The Skeptical Teacher

Musings of a science teacher & skeptic in an age of woo.

Shootings & Media Myth

Posted by mattusmaximus on March 13, 2009

Some of the big stories in recent days have been about various public shootings – one in an Illinois church, another in a school in Germany, and a third in an Alabama shooting spree. The media is making a really big deal out of all of these incidents.

Please understand, I do not mean to belittle the horror and loss of those unfortunate enough to have been directly affected by these events, but there is such a thing as over-emphasis on these things. Reading some of these headlines and listening to the media drone on and on about these tragedies has the effect of magnifying the apparent danger of shootings.

The problem with such wall-to-wall media coverage of such shootings is that it, either intentionally or not, gives people the impression that crazed gunmen are laying in wait to murder innocent people at school, church, or in the public square. The reaction from the media and those who pay too much attention to these stories is overblown and way out of proportion to reality.

For example, I teach at a high school, and in the couple of years after the Columbine tragedy, the administration at my school went a little nuts on the whole security question. I was involved in that work, and in retrospect I can tell you that it was little more than an exercise in collective hysteria. In fact, a wave of such hysteria seemed to sweep over the country over the years regarding fears of school shootings.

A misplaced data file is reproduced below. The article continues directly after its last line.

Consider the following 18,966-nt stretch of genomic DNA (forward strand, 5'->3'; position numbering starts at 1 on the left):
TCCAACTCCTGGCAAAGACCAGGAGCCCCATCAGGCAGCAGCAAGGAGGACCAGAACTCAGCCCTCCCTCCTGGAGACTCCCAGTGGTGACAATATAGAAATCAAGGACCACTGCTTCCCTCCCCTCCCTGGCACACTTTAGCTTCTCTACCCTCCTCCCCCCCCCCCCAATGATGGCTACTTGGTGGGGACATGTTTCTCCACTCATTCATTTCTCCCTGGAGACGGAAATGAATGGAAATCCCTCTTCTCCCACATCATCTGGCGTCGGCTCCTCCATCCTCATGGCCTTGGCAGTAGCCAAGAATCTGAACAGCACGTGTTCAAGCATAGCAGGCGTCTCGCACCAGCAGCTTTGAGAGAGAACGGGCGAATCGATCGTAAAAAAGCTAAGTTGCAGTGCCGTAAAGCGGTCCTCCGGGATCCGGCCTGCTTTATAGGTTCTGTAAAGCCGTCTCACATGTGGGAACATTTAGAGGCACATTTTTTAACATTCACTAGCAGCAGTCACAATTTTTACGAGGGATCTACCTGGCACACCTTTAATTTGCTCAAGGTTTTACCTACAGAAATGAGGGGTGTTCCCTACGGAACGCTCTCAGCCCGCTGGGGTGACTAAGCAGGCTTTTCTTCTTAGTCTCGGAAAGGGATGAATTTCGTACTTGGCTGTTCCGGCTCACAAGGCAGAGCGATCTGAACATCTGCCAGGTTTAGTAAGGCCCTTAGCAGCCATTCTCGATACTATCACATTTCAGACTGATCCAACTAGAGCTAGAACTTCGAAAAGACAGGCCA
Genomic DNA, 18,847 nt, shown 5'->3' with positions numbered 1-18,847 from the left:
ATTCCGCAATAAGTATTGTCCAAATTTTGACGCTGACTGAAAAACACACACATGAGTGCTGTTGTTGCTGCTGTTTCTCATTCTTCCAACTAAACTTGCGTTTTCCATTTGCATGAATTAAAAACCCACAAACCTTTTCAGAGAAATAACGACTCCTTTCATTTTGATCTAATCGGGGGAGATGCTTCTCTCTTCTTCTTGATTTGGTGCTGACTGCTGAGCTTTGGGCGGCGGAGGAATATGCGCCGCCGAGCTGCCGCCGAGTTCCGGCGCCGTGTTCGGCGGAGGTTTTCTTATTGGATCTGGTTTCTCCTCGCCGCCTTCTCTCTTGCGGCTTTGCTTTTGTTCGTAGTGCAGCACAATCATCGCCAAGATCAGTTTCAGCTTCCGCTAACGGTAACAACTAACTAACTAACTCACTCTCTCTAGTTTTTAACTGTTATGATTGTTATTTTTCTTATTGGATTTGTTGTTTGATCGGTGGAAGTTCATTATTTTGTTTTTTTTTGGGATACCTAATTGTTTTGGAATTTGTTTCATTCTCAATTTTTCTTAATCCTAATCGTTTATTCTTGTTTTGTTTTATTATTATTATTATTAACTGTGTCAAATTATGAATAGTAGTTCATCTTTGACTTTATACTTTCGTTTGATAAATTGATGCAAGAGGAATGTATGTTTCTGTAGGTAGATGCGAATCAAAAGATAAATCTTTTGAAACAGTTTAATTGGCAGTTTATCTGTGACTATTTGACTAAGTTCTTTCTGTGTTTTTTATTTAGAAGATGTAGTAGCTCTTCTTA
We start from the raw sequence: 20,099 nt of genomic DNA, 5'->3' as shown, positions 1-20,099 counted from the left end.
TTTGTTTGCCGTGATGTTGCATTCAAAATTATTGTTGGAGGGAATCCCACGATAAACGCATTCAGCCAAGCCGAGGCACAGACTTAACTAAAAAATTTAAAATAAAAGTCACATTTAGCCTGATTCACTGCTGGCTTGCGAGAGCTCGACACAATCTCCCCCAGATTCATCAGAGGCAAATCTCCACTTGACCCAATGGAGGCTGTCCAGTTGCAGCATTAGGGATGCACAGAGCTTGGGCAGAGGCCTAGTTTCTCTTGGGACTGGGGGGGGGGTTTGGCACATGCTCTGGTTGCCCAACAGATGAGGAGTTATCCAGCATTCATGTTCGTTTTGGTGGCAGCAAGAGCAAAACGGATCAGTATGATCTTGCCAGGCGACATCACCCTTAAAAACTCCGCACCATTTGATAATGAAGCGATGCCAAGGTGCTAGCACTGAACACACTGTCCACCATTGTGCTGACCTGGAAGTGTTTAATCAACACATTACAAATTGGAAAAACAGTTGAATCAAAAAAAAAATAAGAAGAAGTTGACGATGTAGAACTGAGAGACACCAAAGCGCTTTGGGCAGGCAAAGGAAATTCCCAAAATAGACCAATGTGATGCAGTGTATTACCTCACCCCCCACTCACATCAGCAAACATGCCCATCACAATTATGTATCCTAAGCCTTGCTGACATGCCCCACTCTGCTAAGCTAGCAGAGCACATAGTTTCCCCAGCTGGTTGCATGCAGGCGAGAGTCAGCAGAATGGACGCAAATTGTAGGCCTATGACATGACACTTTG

The hysteria seemed to climax a few years ago when filmmaker Michael Moore released his movie, “Bowling for Columbine”, which (in my opinion) played upon these fears to push a political agenda.

bowling for columbine

But how much danger is there really to you as an individual and society at large from this apparent epidemic of gun-wielding maniacs? Very little, if you look at the statistics & evidence.

For example, according to the Youth Violence Project, the perception of gun violence at schools as projected by the media and activists is in no way a trustworthy reflection of reality…